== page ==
• Reference [2, Section 9] states that it is less likely the Howey test is met if various characteristics are present, including “[h]olders of the digital asset are immediately able to use it for its intended functionality on the network”).

• Paragraph 7 of the Airfox Order [1, Section 8A] states “The terms of AirFox’s initial coin offering purported to require purchasers to agree that they were buying AirTokens for their utility as a medium of exchange for mobile airtime, and not as an investment or a security. At the time of the ICO, this functionality was not available… Despite the reference to AirTokens as a medium of exchange, at the time of the ICO, investors purchased AirTokens based upon anticipation that the value of the tokens would rise through AirFox’s future managerial and entrepreneurial efforts.”

Promoters may also consider whether “restrictions on the transferability of the digital asset are consistent with the asset’s use and not facilitating a speculative market” [2, Section 10].

### Priming Purchasers’ Expectations

The SEC has given much attention to whether token purchasers were led to expect that the promoter would make efforts to increase token value. In this respect, in bringing enforcement actions, the SEC has highlighted statements made by promoters that specifically tout the opportunity to profit from purchasing a token.

For example, from paragraph 17 of the Munchee Order [1, Section 8A]:

Munchee made public statements or endorsed other people’s public statements that touted the opportunity to profit. For example… Munchee created a public posting on Facebook, linked to a third-party YouTube video, and wrote ‘199% GAINS on MUN token at ICO price! Sign up for PRE‑SALE NOW!’ The linked video featured a person who said ‘Today we are going to talk about Munchee. Munchee is a crazy ICO… Pretty much, if you get into it early enough, you’ll probably most likely get a return on it.’ This person… ‘speculate[d]’ that a \$1,000 investment could create a$94,000 return.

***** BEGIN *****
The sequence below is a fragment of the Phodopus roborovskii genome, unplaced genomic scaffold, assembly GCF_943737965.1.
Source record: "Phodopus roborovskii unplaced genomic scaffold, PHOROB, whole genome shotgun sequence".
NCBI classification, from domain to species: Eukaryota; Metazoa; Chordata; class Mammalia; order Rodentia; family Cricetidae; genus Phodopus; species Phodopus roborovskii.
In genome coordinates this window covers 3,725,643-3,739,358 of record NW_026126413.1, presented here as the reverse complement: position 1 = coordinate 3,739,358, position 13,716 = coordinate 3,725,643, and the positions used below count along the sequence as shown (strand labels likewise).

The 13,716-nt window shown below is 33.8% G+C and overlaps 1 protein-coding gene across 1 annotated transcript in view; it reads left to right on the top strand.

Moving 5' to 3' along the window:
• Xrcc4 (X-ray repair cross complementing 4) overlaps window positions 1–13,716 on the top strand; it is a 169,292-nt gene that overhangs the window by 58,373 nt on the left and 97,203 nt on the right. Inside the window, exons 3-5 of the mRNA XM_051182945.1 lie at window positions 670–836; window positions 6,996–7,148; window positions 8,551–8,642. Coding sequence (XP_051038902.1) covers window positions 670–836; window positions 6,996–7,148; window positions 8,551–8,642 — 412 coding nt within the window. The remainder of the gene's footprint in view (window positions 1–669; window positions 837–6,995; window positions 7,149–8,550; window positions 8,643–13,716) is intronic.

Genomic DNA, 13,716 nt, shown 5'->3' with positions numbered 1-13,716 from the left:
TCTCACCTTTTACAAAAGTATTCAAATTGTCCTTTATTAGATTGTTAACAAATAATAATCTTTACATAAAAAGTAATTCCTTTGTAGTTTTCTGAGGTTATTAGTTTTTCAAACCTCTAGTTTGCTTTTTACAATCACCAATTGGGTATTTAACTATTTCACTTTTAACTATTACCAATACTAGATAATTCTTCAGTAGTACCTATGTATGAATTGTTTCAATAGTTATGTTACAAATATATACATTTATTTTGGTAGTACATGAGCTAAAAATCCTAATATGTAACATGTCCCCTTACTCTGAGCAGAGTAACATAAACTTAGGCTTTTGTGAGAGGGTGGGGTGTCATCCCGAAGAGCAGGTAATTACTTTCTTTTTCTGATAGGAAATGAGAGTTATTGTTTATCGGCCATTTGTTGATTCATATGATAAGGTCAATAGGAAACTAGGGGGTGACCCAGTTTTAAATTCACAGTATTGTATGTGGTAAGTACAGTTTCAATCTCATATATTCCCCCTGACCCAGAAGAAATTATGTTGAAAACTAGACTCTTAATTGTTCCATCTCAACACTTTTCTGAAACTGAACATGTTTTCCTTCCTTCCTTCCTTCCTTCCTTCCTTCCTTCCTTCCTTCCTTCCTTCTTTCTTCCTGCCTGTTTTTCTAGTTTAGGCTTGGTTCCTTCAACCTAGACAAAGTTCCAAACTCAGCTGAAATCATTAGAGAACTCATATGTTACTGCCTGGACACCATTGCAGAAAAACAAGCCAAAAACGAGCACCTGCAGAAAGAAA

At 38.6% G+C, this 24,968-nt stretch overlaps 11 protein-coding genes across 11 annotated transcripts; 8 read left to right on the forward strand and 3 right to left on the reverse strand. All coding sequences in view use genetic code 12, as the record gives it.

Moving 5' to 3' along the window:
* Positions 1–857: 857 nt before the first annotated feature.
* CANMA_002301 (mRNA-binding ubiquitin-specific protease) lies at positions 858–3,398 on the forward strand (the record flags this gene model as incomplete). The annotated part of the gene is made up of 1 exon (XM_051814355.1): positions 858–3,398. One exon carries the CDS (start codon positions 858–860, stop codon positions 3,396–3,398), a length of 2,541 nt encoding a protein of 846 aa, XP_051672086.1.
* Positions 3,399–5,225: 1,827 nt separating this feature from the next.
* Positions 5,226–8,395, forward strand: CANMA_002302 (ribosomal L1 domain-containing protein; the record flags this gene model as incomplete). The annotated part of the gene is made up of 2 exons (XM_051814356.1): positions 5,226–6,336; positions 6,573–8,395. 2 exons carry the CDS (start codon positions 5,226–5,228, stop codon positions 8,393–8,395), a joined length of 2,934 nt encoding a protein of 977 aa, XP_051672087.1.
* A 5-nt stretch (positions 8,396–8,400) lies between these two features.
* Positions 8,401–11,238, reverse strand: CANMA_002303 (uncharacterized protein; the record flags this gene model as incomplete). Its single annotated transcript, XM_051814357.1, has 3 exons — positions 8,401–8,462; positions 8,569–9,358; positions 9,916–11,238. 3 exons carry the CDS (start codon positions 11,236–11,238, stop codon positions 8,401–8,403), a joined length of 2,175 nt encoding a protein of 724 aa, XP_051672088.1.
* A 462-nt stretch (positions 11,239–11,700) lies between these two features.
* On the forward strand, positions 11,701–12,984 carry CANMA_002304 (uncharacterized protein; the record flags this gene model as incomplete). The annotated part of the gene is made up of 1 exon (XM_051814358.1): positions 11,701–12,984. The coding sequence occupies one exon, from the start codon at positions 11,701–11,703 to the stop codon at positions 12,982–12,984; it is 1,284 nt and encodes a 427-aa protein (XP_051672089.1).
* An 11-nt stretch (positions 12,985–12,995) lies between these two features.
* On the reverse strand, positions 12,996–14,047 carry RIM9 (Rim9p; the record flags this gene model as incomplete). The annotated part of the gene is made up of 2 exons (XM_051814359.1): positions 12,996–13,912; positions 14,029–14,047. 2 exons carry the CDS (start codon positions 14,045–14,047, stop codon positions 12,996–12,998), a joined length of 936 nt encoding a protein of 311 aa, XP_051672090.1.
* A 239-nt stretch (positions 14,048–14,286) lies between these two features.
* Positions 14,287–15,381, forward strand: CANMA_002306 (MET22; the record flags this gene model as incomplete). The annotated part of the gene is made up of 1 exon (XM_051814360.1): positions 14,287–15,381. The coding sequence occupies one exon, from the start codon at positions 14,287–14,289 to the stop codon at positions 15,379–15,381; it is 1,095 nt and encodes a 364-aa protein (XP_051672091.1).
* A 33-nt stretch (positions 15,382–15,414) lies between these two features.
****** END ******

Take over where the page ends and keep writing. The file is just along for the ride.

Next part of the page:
Promotional statements explaining that tokens would be listed on digital asset exchanges for secondary trading also draw attention. Refer to the following examples.

• From paragraph 13 of the Munchee Order [1, Section 8A]: Munchee stated it would work to ensure that MUN holders would be able to sell their MUN tokens on secondary markets, saying that “Munchee will ensure that MUN token is available on a number of exchanges in varying jurisdictions to ensure that this is an option for all token-holders.”);

• From paragraph 22 of the Gladius Order [1, Section 8A]: During and following the offering, Gladius attempted to make GLA Tokens available for trading on major digital asset trading platforms. On Gladius Web Pages, Gladius principals and agents stated that “[w]e’ve been approached by some of the largest exchanges, they’re very interested,” and represented that the GLA Token would be available to trade on ‘major’ trading platforms after the ICO.